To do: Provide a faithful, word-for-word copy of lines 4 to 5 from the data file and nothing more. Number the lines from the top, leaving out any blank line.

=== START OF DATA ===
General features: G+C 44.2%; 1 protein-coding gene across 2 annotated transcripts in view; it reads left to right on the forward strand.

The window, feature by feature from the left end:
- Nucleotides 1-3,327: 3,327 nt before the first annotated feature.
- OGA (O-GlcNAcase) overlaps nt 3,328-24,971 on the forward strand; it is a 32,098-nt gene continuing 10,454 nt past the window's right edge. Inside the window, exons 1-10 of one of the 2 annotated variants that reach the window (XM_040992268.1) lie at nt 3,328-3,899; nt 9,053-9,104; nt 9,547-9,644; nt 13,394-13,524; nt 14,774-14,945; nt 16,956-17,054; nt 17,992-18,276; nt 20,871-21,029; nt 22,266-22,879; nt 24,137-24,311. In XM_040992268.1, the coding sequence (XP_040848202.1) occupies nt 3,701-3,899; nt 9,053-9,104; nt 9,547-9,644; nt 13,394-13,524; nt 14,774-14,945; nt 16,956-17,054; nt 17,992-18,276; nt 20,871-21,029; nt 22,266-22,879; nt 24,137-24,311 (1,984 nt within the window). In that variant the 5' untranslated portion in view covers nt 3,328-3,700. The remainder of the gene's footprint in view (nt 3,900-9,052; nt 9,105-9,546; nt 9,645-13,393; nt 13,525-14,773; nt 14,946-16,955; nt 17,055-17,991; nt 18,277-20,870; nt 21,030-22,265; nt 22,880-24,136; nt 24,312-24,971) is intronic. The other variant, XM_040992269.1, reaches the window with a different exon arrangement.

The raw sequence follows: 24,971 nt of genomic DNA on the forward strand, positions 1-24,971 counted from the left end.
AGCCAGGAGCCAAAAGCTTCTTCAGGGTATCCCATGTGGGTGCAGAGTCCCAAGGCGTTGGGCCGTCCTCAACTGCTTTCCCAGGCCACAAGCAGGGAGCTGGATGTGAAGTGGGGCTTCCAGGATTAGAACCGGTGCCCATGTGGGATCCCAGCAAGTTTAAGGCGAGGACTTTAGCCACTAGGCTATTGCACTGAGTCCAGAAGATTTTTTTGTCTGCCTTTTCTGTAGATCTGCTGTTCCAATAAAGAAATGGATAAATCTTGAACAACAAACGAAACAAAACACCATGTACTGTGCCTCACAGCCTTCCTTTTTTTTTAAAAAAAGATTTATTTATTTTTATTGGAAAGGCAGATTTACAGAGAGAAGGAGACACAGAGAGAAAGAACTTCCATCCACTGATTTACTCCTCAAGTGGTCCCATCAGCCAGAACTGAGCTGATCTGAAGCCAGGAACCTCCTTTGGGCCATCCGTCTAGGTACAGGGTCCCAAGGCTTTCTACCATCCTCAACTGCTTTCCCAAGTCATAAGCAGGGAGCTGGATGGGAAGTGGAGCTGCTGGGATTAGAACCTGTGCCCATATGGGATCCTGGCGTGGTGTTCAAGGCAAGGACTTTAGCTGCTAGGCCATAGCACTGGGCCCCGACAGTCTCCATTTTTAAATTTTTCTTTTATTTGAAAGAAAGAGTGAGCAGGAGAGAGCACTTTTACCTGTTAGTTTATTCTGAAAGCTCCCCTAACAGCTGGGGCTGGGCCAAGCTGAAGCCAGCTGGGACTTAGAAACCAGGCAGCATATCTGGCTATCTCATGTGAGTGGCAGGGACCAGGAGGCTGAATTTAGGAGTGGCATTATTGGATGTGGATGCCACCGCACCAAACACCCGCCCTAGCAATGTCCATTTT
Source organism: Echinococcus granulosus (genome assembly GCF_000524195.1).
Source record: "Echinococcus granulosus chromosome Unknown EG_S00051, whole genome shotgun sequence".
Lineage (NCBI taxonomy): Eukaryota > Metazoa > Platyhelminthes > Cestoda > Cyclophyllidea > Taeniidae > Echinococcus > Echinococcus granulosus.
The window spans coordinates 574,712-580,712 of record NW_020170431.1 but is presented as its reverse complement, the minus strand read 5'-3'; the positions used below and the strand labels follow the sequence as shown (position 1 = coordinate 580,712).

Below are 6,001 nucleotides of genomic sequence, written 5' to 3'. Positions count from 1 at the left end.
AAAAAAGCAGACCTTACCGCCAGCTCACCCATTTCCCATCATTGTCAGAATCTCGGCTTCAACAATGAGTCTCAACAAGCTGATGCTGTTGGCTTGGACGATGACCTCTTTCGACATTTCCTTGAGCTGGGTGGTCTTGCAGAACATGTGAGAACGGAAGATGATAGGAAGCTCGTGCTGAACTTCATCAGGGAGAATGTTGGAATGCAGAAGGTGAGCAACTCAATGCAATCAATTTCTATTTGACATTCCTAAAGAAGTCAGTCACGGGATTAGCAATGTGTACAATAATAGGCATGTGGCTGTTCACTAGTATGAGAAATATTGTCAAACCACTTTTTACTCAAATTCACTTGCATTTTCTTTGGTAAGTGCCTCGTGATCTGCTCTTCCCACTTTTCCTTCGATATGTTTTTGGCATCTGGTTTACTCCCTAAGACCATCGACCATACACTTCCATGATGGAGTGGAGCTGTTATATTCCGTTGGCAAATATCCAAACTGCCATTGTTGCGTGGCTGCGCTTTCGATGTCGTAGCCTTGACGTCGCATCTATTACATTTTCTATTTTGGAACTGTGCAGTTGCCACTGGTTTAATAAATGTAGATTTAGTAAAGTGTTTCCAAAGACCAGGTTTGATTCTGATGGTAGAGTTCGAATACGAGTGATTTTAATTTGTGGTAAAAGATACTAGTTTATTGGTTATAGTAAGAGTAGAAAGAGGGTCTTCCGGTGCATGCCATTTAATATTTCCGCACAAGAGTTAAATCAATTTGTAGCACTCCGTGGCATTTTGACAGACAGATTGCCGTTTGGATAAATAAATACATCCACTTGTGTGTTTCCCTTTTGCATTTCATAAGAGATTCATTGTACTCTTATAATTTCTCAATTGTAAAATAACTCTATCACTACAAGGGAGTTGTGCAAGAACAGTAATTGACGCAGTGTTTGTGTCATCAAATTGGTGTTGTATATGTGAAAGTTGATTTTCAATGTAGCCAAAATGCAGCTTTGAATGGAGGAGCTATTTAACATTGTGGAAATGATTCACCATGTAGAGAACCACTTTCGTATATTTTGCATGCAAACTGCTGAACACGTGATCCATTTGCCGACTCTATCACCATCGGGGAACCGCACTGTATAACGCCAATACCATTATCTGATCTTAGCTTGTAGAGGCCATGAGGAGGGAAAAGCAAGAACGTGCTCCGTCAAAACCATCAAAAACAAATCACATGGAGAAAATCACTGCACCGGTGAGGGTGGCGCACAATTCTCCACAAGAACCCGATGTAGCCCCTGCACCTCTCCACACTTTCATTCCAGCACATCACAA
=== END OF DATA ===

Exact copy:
- OGA (O-GlcNAcase) overlaps nt 3,328-24,971 on the forward strand; it is a 32,098-nt gene continuing 10,454 nt past the window's right edge. Inside the window, exons 1-10 of one of the 2 annotated variants that reach the window (XM_040992268.1) lie at nt 3,328-3,899; nt 9,053-9,104; nt 9,547-9,644; nt 13,394-13,524; nt 14,774-14,945; nt 16,956-17,054; nt 17,992-18,276; nt 20,871-21,029; nt 22,266-22,879; nt 24,137-24,311. In XM_040992268.1, the coding sequence (XP_040848202.1) occupies nt 3,701-3,899; nt 9,053-9,104; nt 9,547-9,644; nt 13,394-13,524; nt 14,774-14,945; nt 16,956-17,054; nt 17,992-18,276; nt 20,871-21,029; nt 22,266-22,879; nt 24,137-24,311 (1,984 nt within the window). In that variant the 5' untranslated portion in view covers nt 3,328-3,700. The remainder of the gene's footprint in view (nt 3,900-9,052; nt 9,105-9,546; nt 9,645-13,393; nt 13,525-14,773; nt 14,946-16,955; nt 17,055-17,991; nt 18,277-20,870; nt 21,030-22,265; nt 22,880-24,136; nt 24,312-24,971) is intronic. The other variant, XM_040992269.1, reaches the window with a different exon arrangement.

The raw sequence follows: 24,971 nt of genomic DNA on the forward strand, positions 1-24,971 counted from the left end.